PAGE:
?-lactone 3c was crystalline, and thus, X-ray analysis verified
the cis stereochemistry obtained during hydrogenation and
suggested by coupling constant analysis for the entire series
(23) For a lead reference to processes for ketene dimerization, see:
Zhang, J. J. U.S. Patent 5525738, 1996.
(24) Shitangkoon, A.; Vigh, G. J. Chromatogr., A. 1996, 738, 31-42.
(25) Calter previously reported increased rates with silylated quinine
derivatives, see ref 7a.
(26) Duffy, R. J.; Morris, K. A.; Romo, D. J. Am. Chem. Soc. 2005,
(27) For lead references to hydrogenation of diketene, see: (a) Sixt, J.
U.S. Patent 2,763,664, 1956. For lead references to asymmetric hydrogena-
tion of diketene using chiral BINAP-Ru(II)catalysts, see: (b) Ohta, T.;
Miyake, T.; Seido, N.; Kumobayashi, H.; Takaya, H. J. Org. Chem. 1995,
60, 357. (c) Takaya, H.; Ohta, T.; Kumobayashi, H.; Okeda, Y.; Gonda, Y.
U.S. Patent 5,412,109, 1995.
(28) For a lead reference to hydrogenation of enol ethers, see: Branda ¨nge,
S.; Fa ¨rnba ¨ck, M.; Leijonmarck, H.; Sundin, A. J. Am. Chem. Soc. 2003,
(29) Samples taken at 2, 4, 6, 12, and 18 h revealed no erosion of
enantiomeric purity by chiral GC analysis for both ketene dimer 2a and
on Efficiency of Ketene Dimerization Leading to Dimer 2a
Effect of Catalyst Structure and Reaction Conditions
entrycatalyst time (h)% yielda
O-TBS QND (11)
O-TMS QND (10)
O-TMS QUIN (12)
O-TMS QUIN (12)
aYields refer to isolated, purified dimer.bFreshly, doubly-distilled acid
chloride was used.cND ) not determined.dAbsolute configurations are
based on the precedent of Calter (ref 5).
Diastereoselectivity and Enantioselectivitya
Effect of Catalyst Loading, Base, and Reaction Time on
entry mol % Pd/Cmol % Et3N
time (h) % yielddrb
aReactions were conducted at 0.1 M in CH2Cl2.bRatios estimated by
1H NMR (500 MHz) integration of Haand Hbin crude reaction mixtures.
cEnantiomeric excess of cis-3a was determined by GC analysis to be 98%
Purohit et al.
4552 J. Org. Chem., Vol. 71, No. 12, 2006
R-Epimerization of cis- to trans-?-Lactones. As described
above, the majority of naturally occurring ?-lactones possess
trans-?-lactone stereochemistry including orlistat (see Figure
2). Thus, we explored conditions to epimerize to the thermo-
dynamically preferred trans-?-lactones. Deprotonation leading
to ?-lactone enolates is possible since ?-elimination in these
systems is a symmetry forbidden process.30Competing inter-
molecular Claisen condensations can be precluded provided
there is an R-substituent; however, in some cases, low yields
of R-monoalkylated systems have been obtained using inverse
addition with highly reactive electrophiles.31Numerous ther-
modynamic conditions to effect epimerization were studied
including (a) triethylamine/ammonium acetate buffer system in
dichloromethane (∼10-15% conversion by1H NMR analysis
after prolonged stirring for 48 h at 23 °C), (b) t-BuOK in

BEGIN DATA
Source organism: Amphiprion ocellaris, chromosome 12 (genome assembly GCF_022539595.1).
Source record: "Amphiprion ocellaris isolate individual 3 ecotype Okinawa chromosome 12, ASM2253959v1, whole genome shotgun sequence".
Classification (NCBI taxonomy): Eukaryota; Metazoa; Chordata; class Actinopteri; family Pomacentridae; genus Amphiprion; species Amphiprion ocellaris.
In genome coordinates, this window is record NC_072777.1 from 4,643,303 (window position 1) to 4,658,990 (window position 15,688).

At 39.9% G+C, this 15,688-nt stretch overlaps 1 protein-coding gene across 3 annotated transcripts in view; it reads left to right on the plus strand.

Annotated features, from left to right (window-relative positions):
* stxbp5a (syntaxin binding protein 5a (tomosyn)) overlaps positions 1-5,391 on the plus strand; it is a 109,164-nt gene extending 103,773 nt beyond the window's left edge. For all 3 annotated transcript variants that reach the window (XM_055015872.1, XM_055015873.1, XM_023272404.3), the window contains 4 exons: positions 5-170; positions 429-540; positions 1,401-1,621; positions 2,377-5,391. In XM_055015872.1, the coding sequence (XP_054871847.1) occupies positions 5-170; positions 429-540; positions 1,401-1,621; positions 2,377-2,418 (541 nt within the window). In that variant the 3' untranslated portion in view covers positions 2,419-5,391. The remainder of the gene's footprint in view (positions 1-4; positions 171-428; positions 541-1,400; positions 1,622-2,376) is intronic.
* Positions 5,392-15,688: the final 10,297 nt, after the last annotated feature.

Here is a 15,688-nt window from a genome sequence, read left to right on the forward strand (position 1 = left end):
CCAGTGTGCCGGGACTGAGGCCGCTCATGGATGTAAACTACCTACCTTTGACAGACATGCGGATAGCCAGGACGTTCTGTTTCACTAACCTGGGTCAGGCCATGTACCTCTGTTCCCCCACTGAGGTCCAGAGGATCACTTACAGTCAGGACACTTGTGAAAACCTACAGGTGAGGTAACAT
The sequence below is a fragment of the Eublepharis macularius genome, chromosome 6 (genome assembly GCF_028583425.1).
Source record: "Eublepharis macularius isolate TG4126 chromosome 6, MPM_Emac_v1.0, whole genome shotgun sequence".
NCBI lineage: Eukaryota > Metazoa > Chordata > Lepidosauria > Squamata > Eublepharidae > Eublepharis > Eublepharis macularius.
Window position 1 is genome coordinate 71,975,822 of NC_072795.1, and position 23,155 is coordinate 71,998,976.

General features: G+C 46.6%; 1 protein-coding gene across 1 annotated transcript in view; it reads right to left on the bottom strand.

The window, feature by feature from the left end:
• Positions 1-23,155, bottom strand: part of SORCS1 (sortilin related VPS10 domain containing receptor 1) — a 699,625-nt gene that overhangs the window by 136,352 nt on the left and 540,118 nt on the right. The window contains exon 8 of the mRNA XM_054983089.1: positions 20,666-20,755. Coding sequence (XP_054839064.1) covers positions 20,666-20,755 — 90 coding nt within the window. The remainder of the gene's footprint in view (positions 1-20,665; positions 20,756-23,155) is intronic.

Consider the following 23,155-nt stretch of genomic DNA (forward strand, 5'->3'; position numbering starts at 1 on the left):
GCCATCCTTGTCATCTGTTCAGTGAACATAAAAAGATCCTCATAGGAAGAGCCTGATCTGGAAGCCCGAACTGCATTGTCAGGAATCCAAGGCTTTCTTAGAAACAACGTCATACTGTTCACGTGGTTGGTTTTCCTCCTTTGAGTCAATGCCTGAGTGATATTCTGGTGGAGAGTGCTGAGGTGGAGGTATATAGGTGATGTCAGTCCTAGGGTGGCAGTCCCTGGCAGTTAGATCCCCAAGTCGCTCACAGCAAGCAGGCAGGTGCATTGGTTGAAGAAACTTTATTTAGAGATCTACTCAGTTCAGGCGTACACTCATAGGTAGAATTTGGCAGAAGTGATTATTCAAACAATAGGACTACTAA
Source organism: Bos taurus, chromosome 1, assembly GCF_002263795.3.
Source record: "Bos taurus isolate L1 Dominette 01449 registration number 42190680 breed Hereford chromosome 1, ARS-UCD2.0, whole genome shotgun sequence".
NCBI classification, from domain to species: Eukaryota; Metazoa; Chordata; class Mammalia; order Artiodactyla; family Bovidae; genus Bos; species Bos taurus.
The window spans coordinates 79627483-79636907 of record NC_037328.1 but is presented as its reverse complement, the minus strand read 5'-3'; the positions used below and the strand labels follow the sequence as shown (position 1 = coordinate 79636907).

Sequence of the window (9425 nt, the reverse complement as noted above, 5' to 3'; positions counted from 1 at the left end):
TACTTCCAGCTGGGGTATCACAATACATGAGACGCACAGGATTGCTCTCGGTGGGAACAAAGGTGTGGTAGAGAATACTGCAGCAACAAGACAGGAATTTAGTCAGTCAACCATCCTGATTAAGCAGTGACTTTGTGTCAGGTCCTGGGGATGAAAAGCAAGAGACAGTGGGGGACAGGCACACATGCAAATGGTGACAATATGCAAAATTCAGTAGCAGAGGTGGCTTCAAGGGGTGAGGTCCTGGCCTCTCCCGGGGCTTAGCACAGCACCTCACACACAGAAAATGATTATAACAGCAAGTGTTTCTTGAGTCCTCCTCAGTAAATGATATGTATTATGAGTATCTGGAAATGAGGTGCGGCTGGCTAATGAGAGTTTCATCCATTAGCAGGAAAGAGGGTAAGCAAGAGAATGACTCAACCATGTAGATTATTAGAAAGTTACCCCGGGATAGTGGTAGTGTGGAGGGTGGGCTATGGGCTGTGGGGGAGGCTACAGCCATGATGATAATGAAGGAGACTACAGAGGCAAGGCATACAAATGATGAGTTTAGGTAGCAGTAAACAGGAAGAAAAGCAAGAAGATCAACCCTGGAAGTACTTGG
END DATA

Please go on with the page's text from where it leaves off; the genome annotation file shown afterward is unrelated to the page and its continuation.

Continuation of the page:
t-BuOH, (c) DABCO, (d) DBU, 1,2-dichlorobenzene, or aceto-
nitrile, (e) HMDS, THF, (f) catalytic KHMDS/18-crown-6/THF,
(g) t-BuOK/HMDS/THF, (h) t-BuOK/HMDS/18-crown-6/THF.
However, all these conditions gave low conversion to the trans-
isomers along with decomposition. Ultimately, an unsatisfying
but functional procedure was developed involving kinetic
deprotonation and quenching to provide a mixture of cis- and
trans-?-lactones, which could then be separated by silica gel
chromatography to deliver pure trans-isomers 3a and 3c
Alkylation/Acylation of cis-?-Lactones. Enolization with
lithium hexamethyldisilazide (LiHMDS) followed by addition
of various electrophiles proved more fruitful and allowed access
to ?-lactones bearing R-quaternary centers. Alkylation proceeded
with high diastereoselectivity when benzyl bromide was em-
ployed (entries 2 and 3, Table 4), whereas the smaller electro-
phile, methyl iodide, provided only moderate diastereoselectivity
(entry 1, Table 4), as previously observed for ?-lactones with
moderately sized ?-substituents.32The relative stereochemistry
of the major diastereomer of benzyl-?-lactone 8b was deter-
mined by nOe analysis.33In the case of acylation with benzyl
(30) Mulzer, J.; Zippel, M.; Bruentrup, G.; Segner, J.; Finke, J. Liebigs
Ann. Chem. 1980, 1108.
(31) (a) Parsons, P. J.; Cowell, J. Synlett 2000, 107. (b) Hanessian, S.;
Tehim, A.; Chen, P. J. Org. Chem. 1993, 58, 7768.
Catalytic Asymmetric ?-Lactone Synthesis via a Sequential, Two-Step Ketene Dimerization/Hydrogenation Sequencea
aAll reactions were carried out at 0.1 M (final concentration) with freshly distilled acid chloride.bRefers to isolated, purified yields.cEnantiomeric
excess was determined by chiral GC analysis.dAbsolute configuration of the major enantiomer is depicted and based on the previously determined absolute
configuration of ketene dimers (ref 7).eReaction time was 3 h at 0 °C.fReaction was performed with 5 mol % Pd/C for 3.5 h.gND ) not determined.